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Holm Should Be Tested By Mathis

Battle Royale

Pound for pound or kilo for kilo, who’s the world’s finest female boxer?

Albuquerque’s Holly Holm and France’s Anne-Sophie Mathis both agree that question won’t get a definitive answer tonight.

But for now, as Cecilia Braekhus waits in the wings, Holm and Mathis take center stage themselves.

Boxing: Holly Holm vs. Anne-Sophie Mathis, seven other bouts, Route 66 Casino Hotel.
Tickets: $25-$200,
First bell: 7 p.m.
Doors open: 5 p.m.
The card: D2

Holm (30-1-3, nine knockouts) and Mathis (25-1, 21 KOs) meet tonight at Route 66 Casino Hotel in a 10-round bout for two versions of the women’s world welterweight title – that’s 147 pounds for Holm, 66.68 kilos for Mathis.

Mathis weighed in Thursday at 145.4 pounds, Holm at 145.6.

Promoter Lenny Fresquez has dubbed this fight “World Dominance.” There surely are female fighters in other weight classes who would take issue with that label, as, likely, would the unbeaten Norwegian welterweight Braekhus (18-0, four KOs).

Still, by any measure, tonight’s bout is a seminal event in the world of women’s boxing – bridging the Atlantic Ocean to bring together two of the world’s best.

“There’s a lot at stake,” Holm said at a news conference. “… This fight is definitely something different for me. I put my heart into it; I definitely want to show (everyone) how I’ve improved.

“It’s a great opportunity for me and a great opportunity to prove even to myself that I’m still getting better.”

Mathis, a 34-year-old from Dombasle-sur-Meurthe in northeastern France, presents the Albuquerquean with unique challenges.

Rarely has Holm, 5-foot-8, faced an opponent taller than she. Mathis stands 5-11.

“I’m usually the taller fighter,” Holm said. “But then again, I’m gonna be able to do some of the things a shorter fighter has an easier time doing.

“As long as I perform those things, then it’s gonna be a good night and it’s gonna be a good fight.”

Never has Holm faced an opponent with Mathis’ punching power. In women’s boxing, the deceptively thin Frenchwoman’s record of 21 knockouts in 26 fights is almost unprecedented.

Mathis, said Mike Winkeljohn, Holm’s trainer, “reminds me of that Russian that fought Rocky. She keeps walking forward and hitting people hard; she knocks people out.

“Do I want Holly to be on the end of her punches? No, that’s where we don’t want to be. And Holly won’t be there.”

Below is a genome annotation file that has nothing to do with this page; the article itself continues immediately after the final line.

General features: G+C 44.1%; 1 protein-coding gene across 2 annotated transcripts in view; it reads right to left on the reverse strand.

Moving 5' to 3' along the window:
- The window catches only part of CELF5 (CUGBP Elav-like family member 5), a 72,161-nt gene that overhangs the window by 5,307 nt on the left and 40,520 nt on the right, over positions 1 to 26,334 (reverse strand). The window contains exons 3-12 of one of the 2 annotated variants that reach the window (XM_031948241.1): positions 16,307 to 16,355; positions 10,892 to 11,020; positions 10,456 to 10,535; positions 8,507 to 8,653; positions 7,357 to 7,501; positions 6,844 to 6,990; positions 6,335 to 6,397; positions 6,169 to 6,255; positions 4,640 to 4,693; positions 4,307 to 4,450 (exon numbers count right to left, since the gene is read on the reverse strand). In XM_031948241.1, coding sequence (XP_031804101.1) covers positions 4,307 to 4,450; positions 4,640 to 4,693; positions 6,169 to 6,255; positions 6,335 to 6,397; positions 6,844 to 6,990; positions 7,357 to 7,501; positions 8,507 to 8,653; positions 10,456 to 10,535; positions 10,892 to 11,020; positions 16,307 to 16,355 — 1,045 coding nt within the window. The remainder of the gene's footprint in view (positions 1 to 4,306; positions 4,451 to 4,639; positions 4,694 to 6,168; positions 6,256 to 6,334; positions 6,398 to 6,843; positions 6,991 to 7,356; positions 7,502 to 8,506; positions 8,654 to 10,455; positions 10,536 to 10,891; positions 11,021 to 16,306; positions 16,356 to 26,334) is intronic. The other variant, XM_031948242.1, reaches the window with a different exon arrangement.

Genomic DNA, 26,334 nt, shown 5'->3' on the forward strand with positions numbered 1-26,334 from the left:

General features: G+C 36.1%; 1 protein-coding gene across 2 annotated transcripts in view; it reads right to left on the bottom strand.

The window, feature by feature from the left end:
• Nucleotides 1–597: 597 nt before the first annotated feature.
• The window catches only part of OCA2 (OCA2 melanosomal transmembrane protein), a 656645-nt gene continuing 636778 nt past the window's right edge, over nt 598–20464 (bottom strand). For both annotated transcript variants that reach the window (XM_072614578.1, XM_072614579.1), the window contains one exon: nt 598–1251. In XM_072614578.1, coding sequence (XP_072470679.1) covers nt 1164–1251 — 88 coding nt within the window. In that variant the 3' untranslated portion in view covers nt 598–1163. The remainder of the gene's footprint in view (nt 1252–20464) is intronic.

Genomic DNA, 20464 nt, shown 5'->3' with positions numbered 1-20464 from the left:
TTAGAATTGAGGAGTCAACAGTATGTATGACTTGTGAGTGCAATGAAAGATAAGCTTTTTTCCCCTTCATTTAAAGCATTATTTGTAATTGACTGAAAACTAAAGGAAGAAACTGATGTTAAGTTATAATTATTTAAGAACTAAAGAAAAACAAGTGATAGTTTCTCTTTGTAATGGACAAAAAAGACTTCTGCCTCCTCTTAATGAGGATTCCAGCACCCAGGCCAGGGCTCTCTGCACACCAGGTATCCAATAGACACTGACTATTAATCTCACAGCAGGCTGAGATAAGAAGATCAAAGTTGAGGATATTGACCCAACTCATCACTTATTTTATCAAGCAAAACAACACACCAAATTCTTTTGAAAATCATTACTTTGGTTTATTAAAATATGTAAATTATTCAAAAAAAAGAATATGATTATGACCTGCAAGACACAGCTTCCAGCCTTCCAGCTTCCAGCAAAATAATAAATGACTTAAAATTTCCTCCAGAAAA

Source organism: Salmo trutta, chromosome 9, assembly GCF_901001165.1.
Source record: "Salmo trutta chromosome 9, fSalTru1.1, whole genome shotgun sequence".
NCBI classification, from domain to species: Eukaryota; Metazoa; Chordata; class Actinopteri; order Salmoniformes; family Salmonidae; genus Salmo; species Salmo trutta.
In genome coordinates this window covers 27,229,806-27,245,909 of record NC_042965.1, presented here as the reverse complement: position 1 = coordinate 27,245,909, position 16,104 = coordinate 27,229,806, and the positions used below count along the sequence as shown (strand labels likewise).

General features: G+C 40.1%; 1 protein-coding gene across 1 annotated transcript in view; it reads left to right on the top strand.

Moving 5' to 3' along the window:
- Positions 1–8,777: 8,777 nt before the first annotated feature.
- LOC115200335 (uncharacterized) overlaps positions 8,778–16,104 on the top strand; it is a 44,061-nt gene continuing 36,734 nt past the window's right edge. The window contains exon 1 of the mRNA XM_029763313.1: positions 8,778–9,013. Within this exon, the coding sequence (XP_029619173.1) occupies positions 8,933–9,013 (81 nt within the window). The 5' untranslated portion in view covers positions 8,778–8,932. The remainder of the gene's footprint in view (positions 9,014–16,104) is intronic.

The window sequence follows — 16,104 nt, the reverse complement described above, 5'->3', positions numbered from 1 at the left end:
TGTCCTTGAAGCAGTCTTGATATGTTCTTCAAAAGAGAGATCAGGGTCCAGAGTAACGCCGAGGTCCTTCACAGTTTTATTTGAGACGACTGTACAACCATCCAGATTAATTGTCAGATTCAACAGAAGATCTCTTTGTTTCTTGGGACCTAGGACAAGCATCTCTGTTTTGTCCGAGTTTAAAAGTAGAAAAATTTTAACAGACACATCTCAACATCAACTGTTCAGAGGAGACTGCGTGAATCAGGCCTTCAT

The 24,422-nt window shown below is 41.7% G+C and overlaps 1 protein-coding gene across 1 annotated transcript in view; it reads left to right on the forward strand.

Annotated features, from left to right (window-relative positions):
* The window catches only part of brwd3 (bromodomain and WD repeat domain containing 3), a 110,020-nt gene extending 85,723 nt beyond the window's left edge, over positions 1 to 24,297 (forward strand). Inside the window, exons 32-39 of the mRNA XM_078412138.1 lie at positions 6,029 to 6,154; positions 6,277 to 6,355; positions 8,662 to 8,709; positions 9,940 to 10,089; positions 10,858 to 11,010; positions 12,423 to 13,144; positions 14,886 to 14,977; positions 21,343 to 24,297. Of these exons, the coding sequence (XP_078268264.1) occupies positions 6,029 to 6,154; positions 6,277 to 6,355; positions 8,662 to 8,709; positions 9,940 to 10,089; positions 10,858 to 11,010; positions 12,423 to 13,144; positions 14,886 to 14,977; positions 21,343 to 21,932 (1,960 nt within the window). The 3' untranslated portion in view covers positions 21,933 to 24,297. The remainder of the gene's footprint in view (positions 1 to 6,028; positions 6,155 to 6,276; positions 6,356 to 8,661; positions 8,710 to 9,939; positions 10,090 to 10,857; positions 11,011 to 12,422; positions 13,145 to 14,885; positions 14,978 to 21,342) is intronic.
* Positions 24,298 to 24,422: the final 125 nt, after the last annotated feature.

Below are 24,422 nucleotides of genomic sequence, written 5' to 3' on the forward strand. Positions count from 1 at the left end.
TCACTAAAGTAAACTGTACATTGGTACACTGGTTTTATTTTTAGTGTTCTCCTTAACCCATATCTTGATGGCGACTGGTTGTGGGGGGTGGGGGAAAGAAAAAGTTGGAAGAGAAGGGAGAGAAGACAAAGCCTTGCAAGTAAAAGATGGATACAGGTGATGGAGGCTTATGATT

In terms of unique challenges, Holm presents many for Mathis as well.

Mathis has fought only one opponent, fellow Frenchwoman Myriam Lamare, who is remotely in Holm’s class as a boxer. Mathis defeated Lamare twice, once by decision and once by TKO; Holm beat Lamare by unanimous decision in January 2009.

Nor has Mathis fought a left-hander of Holm’s quality.

Holm was knocked out in a kick-boxing match 8 1/2 years ago, but has never been off her feet as a boxer. Invariably, she lands more punches than she takes. Mathis’ knockouts are impressive, but can she take out Holm with one punch? Can she win by decision in front of her opponent’s wildly cheering fans?

For all those reasons, Mathis said she considers Holm her toughest opponent thus far.

“In my mind,” Mathis said of Holm through an interpreter, “she’s the best boxer in the world. Just look at her record.

“I’m looking forward to the fight; I have a lot of respect for her.”

Mathis, regarding the possibility or necessity of scoring a knockout on her opponent’s home turf seemed to be of two minds.

“You don’t come (into a fight) to knock out someone,” she said. “I’d love to, but I want to make sure I fight intelligently … A knockout would be great, but I don’t look for it.”

Yet, when asked if she needed a knockout to win on Holm’s home turf, Mathis said, “Yes. I feel it will be a necessity to win the fight.”

As for that pound-for-pound thing, both fighters noted that Braekhus is out there.

“If I win this fight,” Mathis said, “I will consider myself the best pound-for-pound in the world. But, again, there’s another fighter (Braekhus) that would like to take that title.”

For Holm, pound-for-pound supremacy can be determined only in posterity.

“After this fight, what is it?” she said. “Is it gonna be Cecilia, and who’s gonna be (the best) pound-for-pound then? I hope at the end of my career, they can look back and say, after I retire, ‘Pound-for-pound, she was the best.’ That’s what I want.

“Right now, I can’t say that I put that title on one fight. There’s still work to be done.”
— This article appeared on page D1 of the Albuquerque Journal